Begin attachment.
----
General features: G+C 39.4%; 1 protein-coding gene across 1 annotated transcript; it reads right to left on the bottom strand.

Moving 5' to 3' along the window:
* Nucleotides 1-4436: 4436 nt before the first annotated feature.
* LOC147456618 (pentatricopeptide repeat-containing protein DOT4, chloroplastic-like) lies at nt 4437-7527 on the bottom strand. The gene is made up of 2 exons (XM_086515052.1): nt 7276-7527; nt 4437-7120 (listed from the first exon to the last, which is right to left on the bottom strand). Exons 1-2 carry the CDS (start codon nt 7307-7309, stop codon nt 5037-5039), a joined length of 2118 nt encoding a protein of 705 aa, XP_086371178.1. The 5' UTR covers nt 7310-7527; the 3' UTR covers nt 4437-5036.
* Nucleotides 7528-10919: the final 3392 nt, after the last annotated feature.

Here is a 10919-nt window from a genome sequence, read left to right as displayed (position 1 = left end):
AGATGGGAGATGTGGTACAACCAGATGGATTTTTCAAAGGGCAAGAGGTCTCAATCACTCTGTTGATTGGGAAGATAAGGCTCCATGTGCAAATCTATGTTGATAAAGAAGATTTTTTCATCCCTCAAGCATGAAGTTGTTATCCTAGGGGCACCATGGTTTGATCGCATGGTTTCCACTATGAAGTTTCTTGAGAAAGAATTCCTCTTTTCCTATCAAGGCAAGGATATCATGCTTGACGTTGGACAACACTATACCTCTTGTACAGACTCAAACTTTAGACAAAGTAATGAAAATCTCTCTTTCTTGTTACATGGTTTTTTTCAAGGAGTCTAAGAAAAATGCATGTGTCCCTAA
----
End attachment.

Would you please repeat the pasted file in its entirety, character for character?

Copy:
General features: G+C 39.4%; 1 protein-coding gene across 1 annotated transcript; it reads right to left on the bottom strand.

Moving 5' to 3' along the window:
* Nucleotides 1-4436: 4436 nt before the first annotated feature.
* LOC147456618 (pentatricopeptide repeat-containing protein DOT4, chloroplastic-like) lies at nt 4437-7527 on the bottom strand. The gene is made up of 2 exons (XM_086515052.1): nt 7276-7527; nt 4437-7120 (listed from the first exon to the last, which is right to left on the bottom strand). Exons 1-2 carry the CDS (start codon nt 7307-7309, stop codon nt 5037-5039), a joined length of 2118 nt encoding a protein of 705 aa, XP_086371178.1. The 5' UTR covers nt 7310-7527; the 3' UTR covers nt 4437-5036.
* Nucleotides 7528-10919: the final 3392 nt, after the last annotated feature.

Here is a 10919-nt window from a genome sequence, read left to right as displayed (position 1 = left end):
AGATGGGAGATGTGGTACAACCAGATGGATTTTTCAAAGGGCAAGAGGTCTCAATCACTCTGTTGATTGGGAAGATAAGGCTCCATGTGCAAATCTATGTTGATAAAGAAGATTTTTTCATCCCTCAAGCATGAAGTTGTTATCCTAGGGGCACCATGGTTTGATCGCATGGTTTCCACTATGAAGTTTCTTGAGAAAGAATTCCTCTTTTCCTATCAAGGCAAGGATATCATGCTTGACGTTGGACAACACTATACCTCTTGTACAGACTCAAACTTTAGACAAAGTAATGAAAATCTCTCTTTCTTGTTACATGGTTTTTTTCAAGGAGTCTAAGAAAAATGCATGTGTCCCTAA